C is a community organizer living in the Northeast.
Why did you decide to get married?
I met my husband almost 7 years ago when I was a struggling single mom. I had an almost 2 year old son whom I was pretty much solely responsible for, no family living near by and a super exhausting job as a faith based community organizer. L and I clicked right away. I sometimes joke when I say I organized him because he was a leader in one of the churches I was working with -yes, I broke the cardinal rule of organizing. But the thing is, he was smart, funny and attractive. Perfect partner material. And frankly, I was so tired of being on my own. I was seeking a partner, someone to help me with drop off and pick up. Someone to warm up supper for me when I got home from my late meetings. Someone to split the bills with. L was a great dad right off the bat and provided a level of discipline and structure that was most certainly lacking in my household. Long story short, after 2 years of being the fill-in dad and partner L freaked out. L is 5 years younger than me and was 22 when we met. He told me that he wasn’t ready for a family. He moved out. My heart was broken.
And then some time later, he came back. He said he missed us, that he didn’t want to be without us. I told him that I was pregnant. I told him that I was thinking about terminating but if I did, that would be the very end of us.
He said he chose us. He moved back in. And while I wanted to feel normal and ok, I was terrified that he would leave again. So I insisted we go to a JP and get married -for insurance reasons of course. He said he wanted to have a ceremony and a reception. To “do it right”. But ultimately he agreed to do a quiet JP wedding with the commitment to doing a more traditional wedding in the future. We had our “real” wedding a year and a half later in front of our family and friends.
When L and I were up in front of the JP, after I insisted we seal the deal before the baby came, and the JP asked me if I did…I felt this full body sensation of dread. I felt like I had pushed us both into something we weren’t ready for. And then it passed. But I look back on that moment with some sadness.
Our “real” wedding a year and a half later -the one with the Rabbi and L’s Pastor- was wonderful. We wrote our own vows and the entire ceremony. L exchanged vows with M, my oldest son. It was great. Maybe that moment of regret in front of the JP was that we didn’t do it “the right” way from the get go.
What did you think marriage would be like?
I thought that marriage would be a place of total emotional security. I thought that once we sealed the deal, all of the feelings of apprehension, insecurity and terror would instantly be replaced by bliss. The first months of my marriage were the final months of my pregnancy and were a time of healing, growing and altered expectations. We fell in love again with each other and with our family. We bonded in a way that is totally ineffable but changed us both more than I ever expected.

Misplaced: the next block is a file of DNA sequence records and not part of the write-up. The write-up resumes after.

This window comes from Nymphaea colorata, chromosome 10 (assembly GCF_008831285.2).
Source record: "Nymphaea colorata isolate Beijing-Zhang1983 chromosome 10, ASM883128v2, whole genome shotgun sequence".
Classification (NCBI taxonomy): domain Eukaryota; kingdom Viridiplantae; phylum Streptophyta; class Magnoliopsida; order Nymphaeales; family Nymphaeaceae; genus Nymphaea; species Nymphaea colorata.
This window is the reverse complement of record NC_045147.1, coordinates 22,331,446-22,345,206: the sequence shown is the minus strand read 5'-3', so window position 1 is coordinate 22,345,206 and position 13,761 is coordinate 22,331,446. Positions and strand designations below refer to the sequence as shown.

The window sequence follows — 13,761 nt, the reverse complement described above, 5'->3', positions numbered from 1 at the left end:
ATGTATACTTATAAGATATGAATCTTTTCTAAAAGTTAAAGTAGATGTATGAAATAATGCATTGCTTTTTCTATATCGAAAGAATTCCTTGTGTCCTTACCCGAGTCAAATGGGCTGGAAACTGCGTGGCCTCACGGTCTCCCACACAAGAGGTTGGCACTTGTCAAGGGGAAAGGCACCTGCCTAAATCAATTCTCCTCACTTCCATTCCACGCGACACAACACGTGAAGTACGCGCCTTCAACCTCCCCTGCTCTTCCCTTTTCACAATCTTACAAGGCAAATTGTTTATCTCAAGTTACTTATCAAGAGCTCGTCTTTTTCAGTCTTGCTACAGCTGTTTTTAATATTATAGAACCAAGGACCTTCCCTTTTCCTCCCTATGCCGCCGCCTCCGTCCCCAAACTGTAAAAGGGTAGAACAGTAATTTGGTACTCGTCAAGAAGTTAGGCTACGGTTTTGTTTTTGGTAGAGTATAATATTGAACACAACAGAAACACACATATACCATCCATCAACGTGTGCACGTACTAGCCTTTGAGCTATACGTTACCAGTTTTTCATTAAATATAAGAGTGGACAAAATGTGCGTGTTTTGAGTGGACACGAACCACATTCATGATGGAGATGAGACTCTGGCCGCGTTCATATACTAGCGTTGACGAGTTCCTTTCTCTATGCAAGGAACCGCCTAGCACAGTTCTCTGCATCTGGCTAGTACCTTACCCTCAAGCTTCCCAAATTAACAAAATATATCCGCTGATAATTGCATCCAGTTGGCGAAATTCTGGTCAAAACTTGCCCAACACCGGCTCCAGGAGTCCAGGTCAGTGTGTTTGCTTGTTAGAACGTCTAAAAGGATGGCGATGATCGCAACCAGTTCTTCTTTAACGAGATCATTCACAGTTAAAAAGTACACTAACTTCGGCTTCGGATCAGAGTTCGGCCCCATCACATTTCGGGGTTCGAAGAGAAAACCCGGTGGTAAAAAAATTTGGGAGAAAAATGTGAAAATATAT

Where do you think you got your ideas/concept/narrative about marriage?
My roommate in college was one of eight kids. Her parents always seemed to be so in love. They couldn’t be in room together without touching one another every now and again. I thought, THAT’s what marriage is all about. It’s about being deeply in love and intimately tied to the person you are wedded to. My parents argued a lot. They yelled. But the funny thing is, it works for them. They’ve been married for 35 years. I realize now as an adult and as a parent that each relationship creates its own parameters and definitions of marriage. For one couple, skipping through the tulips is the narrative. For another, passion. For me, trust, confidence and solidarity. It’s not a one size fits all institution.
What are your feelings on the word wife?
I didn’t know that I had a feeling about the word wife, until I was introduced as the girlfriend and I cringed because I WAS the wife.
Why did you make the decision you made about your name?
I made the decision to take my husband’s last name -much to the chagrin of my parents- because hyphenating it was too long. Also, it felt more permanent. It took me a long time to totally trust in our relationship even though we were married. Somehow changing my name helped.
Do you think your relationship with your partner has changed since you got married?
Yes. we have 3 kids now and having a family changes the nature of the marriage. But it’s more profound now. We work in sync and as a team more than ever. Our relationship is about our family unit which, for better or for worse has subsumed us as individuals.
What have you learned about yourself since you’ve been married?
That I have an on-line shoe shopping problem. Honestly, I’ve learned that I have the capacity to love my husband and my family more than myself. It’s a stunning feeling for someone who can be a bit selfish.